I have written a song. It is sung more or less enthusiastically by a choir of people who have never sung in public before. A recording of this song plays through speakers in a continuous loop. The lyrics are handwritten on the walls alongside a paragraph of text giving some context, but not necessarily providing answers. This text is like a program note traditionally given to a classical concert audience. Is the viewer supposed to listen and remain mute, or to learn the song and sing along?
This ‘program note’ explains a joke told by Slavoj Žižek in his book The Plague of Fantasies to illustrate the position of right-wing intellectuals: “conformist[s] who refer to the mere existence of the given order as an argument for it” (2008, p.56-57). These right-wing intellectuals are ‘knaves’, contrasted with left-wing intellectual ‘fools’. The joke concludes with a song, sung by an Eastern European gypsy musician, who is stereotypically supposed to work in a bar and be able to play any given song on request. So when an unfortunate patron asks a gypsy why a monkey inexplicably keeps washing his balls in his whisky, he misconstrues it as yet another request for a song.
My practice falls between music, art and theatre. I therefore find it difficult to locate my true discourse, and often look to other interdisciplinary models for guidance. My primary model is Fluxus, an international tendency that emerged during the 1960s and sought, amongst other things, to subvert the conventions of the art and music establishments of the day through humour. As I attempted to enter the art-theoretical discourse I was, then, drawn towards the philosopher who tells the jokes.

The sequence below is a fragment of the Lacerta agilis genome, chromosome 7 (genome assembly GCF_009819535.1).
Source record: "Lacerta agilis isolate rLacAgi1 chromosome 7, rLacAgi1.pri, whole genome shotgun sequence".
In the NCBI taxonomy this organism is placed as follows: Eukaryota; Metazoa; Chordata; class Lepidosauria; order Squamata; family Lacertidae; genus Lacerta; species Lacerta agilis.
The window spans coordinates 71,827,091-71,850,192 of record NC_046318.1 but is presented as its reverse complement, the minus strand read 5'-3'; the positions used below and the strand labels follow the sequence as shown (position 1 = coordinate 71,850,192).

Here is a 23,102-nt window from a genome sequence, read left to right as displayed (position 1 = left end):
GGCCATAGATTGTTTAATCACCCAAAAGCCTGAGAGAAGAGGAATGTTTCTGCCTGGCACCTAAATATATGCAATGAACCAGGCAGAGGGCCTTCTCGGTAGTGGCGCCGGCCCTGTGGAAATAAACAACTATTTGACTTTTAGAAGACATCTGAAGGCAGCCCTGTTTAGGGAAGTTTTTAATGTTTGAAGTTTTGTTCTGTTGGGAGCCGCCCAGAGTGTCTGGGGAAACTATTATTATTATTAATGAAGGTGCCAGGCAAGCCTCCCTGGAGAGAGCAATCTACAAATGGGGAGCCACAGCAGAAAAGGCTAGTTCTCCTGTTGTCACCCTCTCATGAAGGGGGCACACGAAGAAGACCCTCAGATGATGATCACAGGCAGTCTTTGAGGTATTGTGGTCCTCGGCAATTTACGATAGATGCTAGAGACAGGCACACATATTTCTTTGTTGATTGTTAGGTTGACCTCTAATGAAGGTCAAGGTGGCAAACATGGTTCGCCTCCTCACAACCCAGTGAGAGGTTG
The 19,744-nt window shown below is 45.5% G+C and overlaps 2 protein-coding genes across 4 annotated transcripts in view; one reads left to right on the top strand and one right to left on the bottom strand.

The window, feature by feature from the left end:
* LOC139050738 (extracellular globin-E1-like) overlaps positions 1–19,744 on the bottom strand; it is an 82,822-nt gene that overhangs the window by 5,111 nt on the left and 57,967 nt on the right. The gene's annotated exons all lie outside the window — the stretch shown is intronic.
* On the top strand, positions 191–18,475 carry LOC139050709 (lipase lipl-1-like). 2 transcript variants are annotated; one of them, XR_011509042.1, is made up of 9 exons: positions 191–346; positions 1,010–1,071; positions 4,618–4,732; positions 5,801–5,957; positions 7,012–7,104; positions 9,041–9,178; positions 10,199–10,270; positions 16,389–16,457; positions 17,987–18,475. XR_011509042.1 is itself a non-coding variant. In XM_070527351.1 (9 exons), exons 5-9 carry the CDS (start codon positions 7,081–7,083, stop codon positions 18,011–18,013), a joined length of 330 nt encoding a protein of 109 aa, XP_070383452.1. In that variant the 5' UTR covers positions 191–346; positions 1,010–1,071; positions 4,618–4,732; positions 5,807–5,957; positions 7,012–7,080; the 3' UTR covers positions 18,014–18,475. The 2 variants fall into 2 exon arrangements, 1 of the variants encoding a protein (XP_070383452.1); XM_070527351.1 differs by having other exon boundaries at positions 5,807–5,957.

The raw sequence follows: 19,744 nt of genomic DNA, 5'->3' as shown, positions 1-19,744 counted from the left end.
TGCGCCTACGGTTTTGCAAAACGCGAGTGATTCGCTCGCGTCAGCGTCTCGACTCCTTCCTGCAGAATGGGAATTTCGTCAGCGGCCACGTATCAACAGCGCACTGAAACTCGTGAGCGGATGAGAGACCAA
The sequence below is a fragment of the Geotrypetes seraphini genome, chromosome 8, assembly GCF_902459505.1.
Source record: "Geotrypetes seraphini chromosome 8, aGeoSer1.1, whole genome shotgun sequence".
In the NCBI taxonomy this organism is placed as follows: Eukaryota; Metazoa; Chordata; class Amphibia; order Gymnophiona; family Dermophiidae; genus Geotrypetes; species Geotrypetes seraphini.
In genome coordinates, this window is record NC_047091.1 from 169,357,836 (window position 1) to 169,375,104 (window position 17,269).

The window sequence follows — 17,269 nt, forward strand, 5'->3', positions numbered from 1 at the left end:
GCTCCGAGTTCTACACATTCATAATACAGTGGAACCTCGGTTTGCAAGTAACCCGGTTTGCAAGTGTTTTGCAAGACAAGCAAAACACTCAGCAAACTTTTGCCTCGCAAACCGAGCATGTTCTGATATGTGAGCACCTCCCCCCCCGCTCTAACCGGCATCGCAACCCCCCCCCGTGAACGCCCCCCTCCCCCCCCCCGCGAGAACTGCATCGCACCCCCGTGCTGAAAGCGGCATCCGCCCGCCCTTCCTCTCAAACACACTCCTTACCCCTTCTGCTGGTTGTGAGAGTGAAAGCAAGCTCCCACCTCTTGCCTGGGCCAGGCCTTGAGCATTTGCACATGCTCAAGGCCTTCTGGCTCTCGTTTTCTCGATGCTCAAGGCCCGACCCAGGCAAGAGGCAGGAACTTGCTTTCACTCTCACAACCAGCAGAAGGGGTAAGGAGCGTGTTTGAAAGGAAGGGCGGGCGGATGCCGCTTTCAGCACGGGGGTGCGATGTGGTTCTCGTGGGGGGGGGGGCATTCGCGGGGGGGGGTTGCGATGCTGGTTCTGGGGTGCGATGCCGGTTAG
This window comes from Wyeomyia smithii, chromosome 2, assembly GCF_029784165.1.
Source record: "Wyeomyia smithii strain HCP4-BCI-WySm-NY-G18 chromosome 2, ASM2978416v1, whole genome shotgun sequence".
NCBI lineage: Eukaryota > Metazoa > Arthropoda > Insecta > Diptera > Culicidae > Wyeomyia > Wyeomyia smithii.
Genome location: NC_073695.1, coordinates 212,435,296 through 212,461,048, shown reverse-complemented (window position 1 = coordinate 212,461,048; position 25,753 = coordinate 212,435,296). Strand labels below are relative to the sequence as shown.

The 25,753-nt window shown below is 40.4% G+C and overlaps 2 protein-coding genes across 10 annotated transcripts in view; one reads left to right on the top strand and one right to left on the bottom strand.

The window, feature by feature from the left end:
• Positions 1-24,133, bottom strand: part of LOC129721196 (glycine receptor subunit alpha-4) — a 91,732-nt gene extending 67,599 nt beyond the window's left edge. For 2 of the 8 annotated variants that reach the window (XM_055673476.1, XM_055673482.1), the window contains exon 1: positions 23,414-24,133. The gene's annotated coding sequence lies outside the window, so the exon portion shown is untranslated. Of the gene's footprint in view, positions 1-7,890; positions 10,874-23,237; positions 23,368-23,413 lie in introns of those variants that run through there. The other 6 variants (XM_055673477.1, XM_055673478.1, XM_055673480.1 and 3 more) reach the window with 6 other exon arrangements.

Being a composer trained in the emerging field of ‘artistic research’, I created this song to question why artists often look towards philosophy for guidance. I can provide no answer as to why, although I did add my voice (in the form of song). In addition, the work challenged me to consider how a musical practice can engage with a visual arts context without resorting to ambient sound. The song itself is a parallax: it cannot really be successfully presented in a concert or an art gallery, and is constantly shifting between music and art. Is it music masquerading as art, or art masquerading as music?
Why The Plague Of Fantasies? In an attempt to develop a theoretical basis for my interest in Fluxus subversion I located a short paragraph concerning “over-orthodox authors”; people who play-by-the-rules too literally, thus exposing the inconsistencies upon which ideologies are founded (Žižek, 2008, p.99-100). Instead of overtly critiquing music or art, I tried to play the role of an ‘over- orthodox composer’, composing a song that is mentioned but never sung: finding a need. The lyrics came first, a simplification of Žižek’s example. The melody is then an overly literal interpretation of musical text-setting (the age-old practice of setting words to music). Instead of inventing a melody myself, I decided that the note names (A B C D E F G) in the lyrics should correspond to the notes of the melody. However, in order to be truly ‘over-orthodox’, I did not follow my rule to the letter (as it were), but allowed for calculated serendipity within the rehearsals and eventual performance. The result is a satisfying melody that strays from the rigorous system used to compose it in the first place.
The purpose of this short text is to provide further context for the song itself. My intention is to provoke thought rather than provide answers. This song is a protest song for those with nothing to protest about, who find it difficult to take a position on anything. I am a white, Western, heterosexual male, not excessively poor or rich, with a reasonable level of education. What do I have to complain about? If I wrote the song then am I the knave? Or is the song from the viewpoint of the masses tricked by the knave? This song is for people like me.